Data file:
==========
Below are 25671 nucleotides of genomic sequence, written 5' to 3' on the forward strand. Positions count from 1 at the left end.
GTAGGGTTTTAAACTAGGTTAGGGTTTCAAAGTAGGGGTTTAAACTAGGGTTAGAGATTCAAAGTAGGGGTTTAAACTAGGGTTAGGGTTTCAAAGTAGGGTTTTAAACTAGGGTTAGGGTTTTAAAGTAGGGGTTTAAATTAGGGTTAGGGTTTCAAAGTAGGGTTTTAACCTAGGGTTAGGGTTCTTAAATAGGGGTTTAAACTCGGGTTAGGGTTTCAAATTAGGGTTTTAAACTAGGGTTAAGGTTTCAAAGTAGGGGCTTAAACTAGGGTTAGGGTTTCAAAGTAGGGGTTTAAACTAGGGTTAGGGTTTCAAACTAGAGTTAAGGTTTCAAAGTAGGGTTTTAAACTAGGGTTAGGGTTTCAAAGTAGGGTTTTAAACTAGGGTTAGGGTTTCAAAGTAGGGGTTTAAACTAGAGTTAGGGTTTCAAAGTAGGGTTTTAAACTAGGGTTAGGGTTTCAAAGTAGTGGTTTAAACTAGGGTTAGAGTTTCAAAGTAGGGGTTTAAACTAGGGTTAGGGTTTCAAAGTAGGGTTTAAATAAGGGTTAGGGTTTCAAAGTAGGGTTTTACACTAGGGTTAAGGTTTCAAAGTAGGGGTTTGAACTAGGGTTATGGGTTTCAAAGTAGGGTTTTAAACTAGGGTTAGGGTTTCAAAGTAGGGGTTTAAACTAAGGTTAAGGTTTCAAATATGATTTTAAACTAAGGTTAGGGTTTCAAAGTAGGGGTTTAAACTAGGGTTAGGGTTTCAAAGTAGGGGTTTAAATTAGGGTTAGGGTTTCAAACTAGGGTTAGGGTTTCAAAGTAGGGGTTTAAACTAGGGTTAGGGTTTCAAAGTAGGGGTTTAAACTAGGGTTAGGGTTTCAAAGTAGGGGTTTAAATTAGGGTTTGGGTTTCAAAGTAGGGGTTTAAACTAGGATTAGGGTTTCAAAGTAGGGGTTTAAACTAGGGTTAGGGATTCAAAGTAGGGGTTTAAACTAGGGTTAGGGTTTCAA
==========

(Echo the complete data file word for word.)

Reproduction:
Below are 25671 nucleotides of genomic sequence, written 5' to 3' on the forward strand. Positions count from 1 at the left end.
GTAGGGTTTTAAACTAGGTTAGGGTTTCAAAGTAGGGGTTTAAACTAGGGTTAGAGATTCAAAGTAGGGGTTTAAACTAGGGTTAGGGTTTCAAAGTAGGGTTTTAAACTAGGGTTAGGGTTTTAAAGTAGGGGTTTAAATTAGGGTTAGGGTTTCAAAGTAGGGTTTTAACCTAGGGTTAGGGTTCTTAAATAGGGGTTTAAACTCGGGTTAGGGTTTCAAATTAGGGTTTTAAACTAGGGTTAAGGTTTCAAAGTAGGGGCTTAAACTAGGGTTAGGGTTTCAAAGTAGGGGTTTAAACTAGGGTTAGGGTTTCAAACTAGAGTTAAGGTTTCAAAGTAGGGTTTTAAACTAGGGTTAGGGTTTCAAAGTAGGGTTTTAAACTAGGGTTAGGGTTTCAAAGTAGGGGTTTAAACTAGAGTTAGGGTTTCAAAGTAGGGTTTTAAACTAGGGTTAGGGTTTCAAAGTAGTGGTTTAAACTAGGGTTAGAGTTTCAAAGTAGGGGTTTAAACTAGGGTTAGGGTTTCAAAGTAGGGTTTAAATAAGGGTTAGGGTTTCAAAGTAGGGTTTTACACTAGGGTTAAGGTTTCAAAGTAGGGGTTTGAACTAGGGTTATGGGTTTCAAAGTAGGGTTTTAAACTAGGGTTAGGGTTTCAAAGTAGGGGTTTAAACTAAGGTTAAGGTTTCAAATATGATTTTAAACTAAGGTTAGGGTTTCAAAGTAGGGGTTTAAACTAGGGTTAGGGTTTCAAAGTAGGGGTTTAAATTAGGGTTAGGGTTTCAAACTAGGGTTAGGGTTTCAAAGTAGGGGTTTAAACTAGGGTTAGGGTTTCAAAGTAGGGGTTTAAACTAGGGTTAGGGTTTCAAAGTAGGGGTTTAAATTAGGGTTTGGGTTTCAAAGTAGGGGTTTAAACTAGGATTAGGGTTTCAAAGTAGGGGTTTAAACTAGGGTTAGGGATTCAAAGTAGGGGTTTAAACTAGGGTTAGGGTTTCAA